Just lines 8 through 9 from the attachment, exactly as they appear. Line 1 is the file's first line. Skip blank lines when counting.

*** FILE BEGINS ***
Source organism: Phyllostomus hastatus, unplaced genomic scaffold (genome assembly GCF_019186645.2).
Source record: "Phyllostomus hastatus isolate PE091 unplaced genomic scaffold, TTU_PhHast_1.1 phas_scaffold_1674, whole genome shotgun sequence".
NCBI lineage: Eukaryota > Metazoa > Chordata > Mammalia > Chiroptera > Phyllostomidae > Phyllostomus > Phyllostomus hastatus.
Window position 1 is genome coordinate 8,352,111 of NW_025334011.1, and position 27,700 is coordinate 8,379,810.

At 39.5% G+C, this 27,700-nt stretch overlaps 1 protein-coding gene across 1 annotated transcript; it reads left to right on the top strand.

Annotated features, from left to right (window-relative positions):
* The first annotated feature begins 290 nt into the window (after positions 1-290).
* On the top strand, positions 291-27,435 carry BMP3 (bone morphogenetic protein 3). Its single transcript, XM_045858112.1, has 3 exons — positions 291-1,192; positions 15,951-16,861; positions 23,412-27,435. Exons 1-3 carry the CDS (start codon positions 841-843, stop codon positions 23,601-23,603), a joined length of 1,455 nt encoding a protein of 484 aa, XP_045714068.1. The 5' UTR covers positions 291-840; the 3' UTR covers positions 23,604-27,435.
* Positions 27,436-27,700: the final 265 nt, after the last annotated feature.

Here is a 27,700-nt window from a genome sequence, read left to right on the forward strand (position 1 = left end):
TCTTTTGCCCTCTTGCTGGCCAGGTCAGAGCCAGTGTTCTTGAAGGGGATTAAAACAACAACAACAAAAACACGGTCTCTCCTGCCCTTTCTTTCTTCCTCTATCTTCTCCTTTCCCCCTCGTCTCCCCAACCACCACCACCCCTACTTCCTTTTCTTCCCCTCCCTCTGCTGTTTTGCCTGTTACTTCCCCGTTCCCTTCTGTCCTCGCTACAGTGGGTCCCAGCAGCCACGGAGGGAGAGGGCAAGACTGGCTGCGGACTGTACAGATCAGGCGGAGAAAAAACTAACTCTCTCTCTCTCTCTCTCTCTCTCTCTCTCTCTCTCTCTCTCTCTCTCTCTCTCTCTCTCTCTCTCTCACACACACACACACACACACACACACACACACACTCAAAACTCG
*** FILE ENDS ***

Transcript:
* On the top strand, positions 291-27,435 carry BMP3 (bone morphogenetic protein 3). Its single transcript, XM_045858112.1, has 3 exons — positions 291-1,192; positions 15,951-16,861; positions 23,412-27,435. Exons 1-3 carry the CDS (start codon positions 841-843, stop codon positions 23,601-23,603), a joined length of 1,455 nt encoding a protein of 484 aa, XP_045714068.1. The 5' UTR covers positions 291-840; the 3' UTR covers positions 23,604-27,435.
* Positions 27,436-27,700: the final 265 nt, after the last annotated feature.